LeBron cramps up while Spurs withstand heat, Heat; Spurs take Game 1

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SAN ANTONIO — Going into the NBA Finals depth was one of San Antonio’s key advantages, it could win them a game in this series.

This is not exactly how anyone expected it to happen, but the Spurs depth won them Game 1.

With the air conditioning out and the temperatures in the AT&T Center climbing into the 90s (and it was a humid 90s, this was bikram basketball) LeBron James cramped up and barely played the final 7:31 of the game.

With that the Spurs went on a 26-9 run to close the game and took Game 1 110-95. The Spurs now lead the best-of-7 series 1-0.

LeBron cramped up so badly he went back to the locker room with a couple minutes left.

“It was an unusual environment, we’re used to having the hotter building this time of year…” Heat coach Eric Spoelstra said after the game, sticking with the idea that both teams had to play in it. “I think it felt like a punch to the gut when you see your leader limping back to the bench.”

“I don’t think I’ve ever played in anything like this since I left the islands,” said Tim Duncan, a native of St. Croix in the U.S. Virgin Islands.

The Spurs are used to trusting their role players, giving them big minutes and expecting them to make plays under pressure. Gregg Popovich rotated those guys in and the Spurs were fresher for it.  The Heat are the LeBron and Dwyane Wade show, and without LeBron the Spurs’ defense flattened out the Heat offense and shut them down late.

“We were like ‘let’s keep pushing the pace,’ they were starting to look tired and LeBron was asking out,” Tony Parker said after the game, adding this felt like a European gym to him (“we don’t have air conditioning [for games]”).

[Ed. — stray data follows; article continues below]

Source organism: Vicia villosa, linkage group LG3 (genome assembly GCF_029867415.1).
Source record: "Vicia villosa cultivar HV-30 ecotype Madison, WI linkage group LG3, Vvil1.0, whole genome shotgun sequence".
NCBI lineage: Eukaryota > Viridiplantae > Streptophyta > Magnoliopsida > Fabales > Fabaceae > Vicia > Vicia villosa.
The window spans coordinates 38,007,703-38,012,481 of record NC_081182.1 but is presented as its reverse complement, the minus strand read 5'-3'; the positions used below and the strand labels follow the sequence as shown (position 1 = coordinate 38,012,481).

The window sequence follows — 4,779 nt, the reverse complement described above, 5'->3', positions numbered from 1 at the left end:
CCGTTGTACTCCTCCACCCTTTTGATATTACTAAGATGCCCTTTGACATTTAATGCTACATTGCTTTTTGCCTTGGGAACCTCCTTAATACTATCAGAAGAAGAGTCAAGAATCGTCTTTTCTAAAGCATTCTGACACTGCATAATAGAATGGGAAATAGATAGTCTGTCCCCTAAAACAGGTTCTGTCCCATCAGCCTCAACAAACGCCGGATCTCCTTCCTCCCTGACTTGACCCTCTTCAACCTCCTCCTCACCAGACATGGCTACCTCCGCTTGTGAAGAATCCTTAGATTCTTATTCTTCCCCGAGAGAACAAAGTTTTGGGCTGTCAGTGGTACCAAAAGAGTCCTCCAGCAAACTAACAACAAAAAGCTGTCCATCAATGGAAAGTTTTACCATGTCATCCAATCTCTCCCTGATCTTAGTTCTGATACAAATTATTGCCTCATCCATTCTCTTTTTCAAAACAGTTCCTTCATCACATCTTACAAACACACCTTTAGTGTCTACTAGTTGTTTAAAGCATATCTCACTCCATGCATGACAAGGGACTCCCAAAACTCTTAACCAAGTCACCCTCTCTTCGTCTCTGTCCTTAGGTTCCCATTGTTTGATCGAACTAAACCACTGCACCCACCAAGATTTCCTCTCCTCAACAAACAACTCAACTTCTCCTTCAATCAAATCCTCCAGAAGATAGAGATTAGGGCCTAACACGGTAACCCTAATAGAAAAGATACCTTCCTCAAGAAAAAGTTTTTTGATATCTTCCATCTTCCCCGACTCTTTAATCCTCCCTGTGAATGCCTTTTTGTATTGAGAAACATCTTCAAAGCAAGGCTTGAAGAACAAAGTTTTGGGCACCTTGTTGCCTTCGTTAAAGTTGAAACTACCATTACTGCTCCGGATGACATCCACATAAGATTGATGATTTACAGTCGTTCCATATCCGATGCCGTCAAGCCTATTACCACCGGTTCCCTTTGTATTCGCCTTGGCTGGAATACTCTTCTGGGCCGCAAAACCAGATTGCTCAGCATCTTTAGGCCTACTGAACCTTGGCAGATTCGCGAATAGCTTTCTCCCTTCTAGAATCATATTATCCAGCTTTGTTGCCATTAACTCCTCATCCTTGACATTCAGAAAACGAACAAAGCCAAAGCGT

San Antonio’s offense got the shots it wanted all night long with fantastic ball movement — the Spurs shot 58.8 percent overall and hit 13-of-25 from three (late in the game the wilting Heat players could not close out on shooters leaving open shots, plus the Spurs ran them into the ground in transition). 

The Spurs got 21 points on 9-of-10 shooting from Tim Duncan, 19 points from Tony Parker and 16 from Manu Ginobili. Danny Green was 3-of-3 from deep in the third and had 11 points in the fourth quarter to help lead the charge back.

San Antonio would have dominated the game if Miami’s defense had not forced turnovers — the Spurs had 22 in the game, 8 in the third quarter, which fueled some easy buckets for Miami and had them leading after three quarters.

Before Miami literally wilted in the heat.

“They made shots, we made a few mistakes and they capitalized on them,” Dwyane Wade said of the Spurs fourth quarter run. He refused to blame that on LeBron being out.

In the first half the Spurs got seemingly everything they wanted — an up tempo game and 15 points out of Tim Duncan rolling to the rim — and that got them a 54-49 lead at the break. San Antonio’s passing was crisp and it led to 50% shooting overall for the Spurs — plus they were 7-of-14 from three.

Miami got 25 points from LeBron but just 2 in the fourth quarter. Chris Bosh had 18 on 7-of-11 shooting and Dwyane Wade had 19 points on 18 shots. Ray Allen added 16.

Watch Michael Jordan’s best highlight from each of his playoff runs (video)

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I’ve become a sucker for this highlight format.

Jazz deny rumored promise to draft D.J. Wilson

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Michigan forward D.J. Wilson said he’d stay in the draft only if he’d go in the first round. Yet, despite not doing any on-court work at the combine, the borderline first-rounder remained in the draft beyond the withdrawal deadline.

What gives?

Rod Beard of The Detroit News:

Kyle Goon of The Salt Lake Tribune:

NBA teams sometimes promise to draft a player. They never reveal that before the draft. So, Utah’s denial doesn’t mean much – even if it’s true.